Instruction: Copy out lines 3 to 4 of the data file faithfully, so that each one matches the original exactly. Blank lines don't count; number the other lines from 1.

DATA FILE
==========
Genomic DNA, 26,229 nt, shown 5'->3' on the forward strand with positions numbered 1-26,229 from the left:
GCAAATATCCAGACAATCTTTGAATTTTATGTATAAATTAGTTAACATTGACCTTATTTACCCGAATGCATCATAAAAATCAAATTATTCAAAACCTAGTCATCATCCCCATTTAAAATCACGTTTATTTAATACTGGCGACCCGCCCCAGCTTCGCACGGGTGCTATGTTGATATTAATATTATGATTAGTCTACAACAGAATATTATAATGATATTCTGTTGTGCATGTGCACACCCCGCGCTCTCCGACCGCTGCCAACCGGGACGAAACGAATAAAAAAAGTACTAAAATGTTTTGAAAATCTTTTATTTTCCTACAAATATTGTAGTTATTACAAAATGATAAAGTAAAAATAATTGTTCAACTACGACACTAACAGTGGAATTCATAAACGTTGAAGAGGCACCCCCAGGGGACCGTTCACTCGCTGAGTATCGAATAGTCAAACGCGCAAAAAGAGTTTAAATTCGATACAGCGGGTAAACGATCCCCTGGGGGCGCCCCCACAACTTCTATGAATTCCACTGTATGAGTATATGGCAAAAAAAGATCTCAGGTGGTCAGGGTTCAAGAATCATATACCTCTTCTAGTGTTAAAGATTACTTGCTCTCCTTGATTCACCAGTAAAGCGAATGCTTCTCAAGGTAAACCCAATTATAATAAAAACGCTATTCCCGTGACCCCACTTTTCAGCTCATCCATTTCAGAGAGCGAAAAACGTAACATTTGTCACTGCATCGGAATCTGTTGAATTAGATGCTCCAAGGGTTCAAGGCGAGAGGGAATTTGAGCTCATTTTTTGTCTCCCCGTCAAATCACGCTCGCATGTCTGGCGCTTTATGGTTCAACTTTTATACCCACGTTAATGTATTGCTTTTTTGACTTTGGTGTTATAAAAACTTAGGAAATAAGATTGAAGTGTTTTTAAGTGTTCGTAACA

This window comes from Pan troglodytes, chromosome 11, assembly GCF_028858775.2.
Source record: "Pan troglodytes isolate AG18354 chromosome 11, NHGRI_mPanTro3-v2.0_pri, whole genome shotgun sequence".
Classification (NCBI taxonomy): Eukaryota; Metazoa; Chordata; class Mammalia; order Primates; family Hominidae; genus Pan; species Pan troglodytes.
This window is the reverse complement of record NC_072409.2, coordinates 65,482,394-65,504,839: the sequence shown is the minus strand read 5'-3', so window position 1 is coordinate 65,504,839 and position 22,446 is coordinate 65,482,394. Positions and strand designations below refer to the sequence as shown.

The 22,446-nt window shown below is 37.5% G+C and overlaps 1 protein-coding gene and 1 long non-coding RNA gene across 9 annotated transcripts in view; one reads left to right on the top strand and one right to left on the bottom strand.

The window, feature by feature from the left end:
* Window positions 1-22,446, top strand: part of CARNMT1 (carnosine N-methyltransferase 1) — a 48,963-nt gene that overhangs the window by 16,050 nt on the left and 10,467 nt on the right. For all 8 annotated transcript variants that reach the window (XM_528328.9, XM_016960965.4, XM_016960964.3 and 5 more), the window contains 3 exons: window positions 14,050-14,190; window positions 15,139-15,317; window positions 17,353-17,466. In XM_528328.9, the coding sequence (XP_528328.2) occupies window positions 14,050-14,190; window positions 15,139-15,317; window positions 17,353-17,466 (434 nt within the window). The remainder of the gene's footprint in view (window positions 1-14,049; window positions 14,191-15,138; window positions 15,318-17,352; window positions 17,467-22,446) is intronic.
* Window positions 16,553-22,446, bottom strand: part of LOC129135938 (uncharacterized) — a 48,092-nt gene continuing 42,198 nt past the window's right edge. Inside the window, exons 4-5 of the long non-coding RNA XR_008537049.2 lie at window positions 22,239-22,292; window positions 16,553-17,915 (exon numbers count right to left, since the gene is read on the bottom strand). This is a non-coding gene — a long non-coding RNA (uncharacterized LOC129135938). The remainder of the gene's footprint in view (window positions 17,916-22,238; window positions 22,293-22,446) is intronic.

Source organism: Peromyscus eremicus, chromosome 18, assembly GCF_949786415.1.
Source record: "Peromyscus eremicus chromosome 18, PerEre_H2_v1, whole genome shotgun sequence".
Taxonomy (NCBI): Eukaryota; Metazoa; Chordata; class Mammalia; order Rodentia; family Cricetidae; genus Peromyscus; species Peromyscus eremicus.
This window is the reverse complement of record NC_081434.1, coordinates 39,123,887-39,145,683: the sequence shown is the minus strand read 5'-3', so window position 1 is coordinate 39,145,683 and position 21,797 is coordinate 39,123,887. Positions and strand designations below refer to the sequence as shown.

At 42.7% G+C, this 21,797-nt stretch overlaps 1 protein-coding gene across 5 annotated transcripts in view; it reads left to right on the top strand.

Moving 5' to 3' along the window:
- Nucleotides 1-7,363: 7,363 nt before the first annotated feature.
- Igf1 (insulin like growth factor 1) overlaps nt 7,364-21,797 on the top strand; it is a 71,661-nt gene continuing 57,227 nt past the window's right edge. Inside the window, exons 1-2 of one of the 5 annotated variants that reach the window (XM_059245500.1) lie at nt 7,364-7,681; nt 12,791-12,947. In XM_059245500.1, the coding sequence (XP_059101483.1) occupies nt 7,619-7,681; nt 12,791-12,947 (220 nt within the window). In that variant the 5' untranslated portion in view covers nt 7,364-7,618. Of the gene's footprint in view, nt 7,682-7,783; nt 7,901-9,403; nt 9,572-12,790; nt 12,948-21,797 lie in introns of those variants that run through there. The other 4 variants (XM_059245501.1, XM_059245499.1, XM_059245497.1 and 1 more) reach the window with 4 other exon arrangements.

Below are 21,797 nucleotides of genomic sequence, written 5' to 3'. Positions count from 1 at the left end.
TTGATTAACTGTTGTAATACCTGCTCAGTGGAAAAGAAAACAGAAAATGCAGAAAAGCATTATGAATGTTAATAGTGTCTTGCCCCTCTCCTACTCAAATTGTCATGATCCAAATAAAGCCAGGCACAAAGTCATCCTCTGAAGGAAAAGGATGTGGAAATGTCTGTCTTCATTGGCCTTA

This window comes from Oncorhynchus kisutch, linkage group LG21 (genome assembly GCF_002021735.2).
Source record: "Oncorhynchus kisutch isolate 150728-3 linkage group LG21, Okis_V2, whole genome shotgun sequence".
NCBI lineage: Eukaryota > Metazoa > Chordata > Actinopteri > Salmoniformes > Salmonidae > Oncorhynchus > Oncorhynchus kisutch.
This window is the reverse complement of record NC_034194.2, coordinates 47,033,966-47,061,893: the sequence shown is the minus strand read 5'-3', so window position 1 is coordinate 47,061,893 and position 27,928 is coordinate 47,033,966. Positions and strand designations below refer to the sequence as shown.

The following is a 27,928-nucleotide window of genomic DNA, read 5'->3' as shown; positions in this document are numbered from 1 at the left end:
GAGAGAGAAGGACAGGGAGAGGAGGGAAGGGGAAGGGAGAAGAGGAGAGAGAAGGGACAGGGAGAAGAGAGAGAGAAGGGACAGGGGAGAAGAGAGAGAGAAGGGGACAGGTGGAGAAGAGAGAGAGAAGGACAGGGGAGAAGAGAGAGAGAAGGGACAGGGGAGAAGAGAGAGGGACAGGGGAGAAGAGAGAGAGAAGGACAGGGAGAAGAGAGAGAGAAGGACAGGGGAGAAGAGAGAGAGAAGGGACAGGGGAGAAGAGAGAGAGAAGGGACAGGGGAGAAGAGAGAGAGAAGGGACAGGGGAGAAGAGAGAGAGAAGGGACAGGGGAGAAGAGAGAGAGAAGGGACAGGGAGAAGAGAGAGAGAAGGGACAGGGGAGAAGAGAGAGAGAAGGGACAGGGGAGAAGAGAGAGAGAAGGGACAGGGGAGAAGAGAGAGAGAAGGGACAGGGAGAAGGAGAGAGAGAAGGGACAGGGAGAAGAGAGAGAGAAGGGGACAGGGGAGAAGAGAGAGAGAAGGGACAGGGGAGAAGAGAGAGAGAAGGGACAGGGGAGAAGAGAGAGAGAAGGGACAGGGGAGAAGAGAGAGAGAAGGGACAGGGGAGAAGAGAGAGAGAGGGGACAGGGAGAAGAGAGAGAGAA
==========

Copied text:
This window comes from Pan troglodytes, chromosome 11, assembly GCF_028858775.2.
Source record: "Pan troglodytes isolate AG18354 chromosome 11, NHGRI_mPanTro3-v2.0_pri, whole genome shotgun sequence".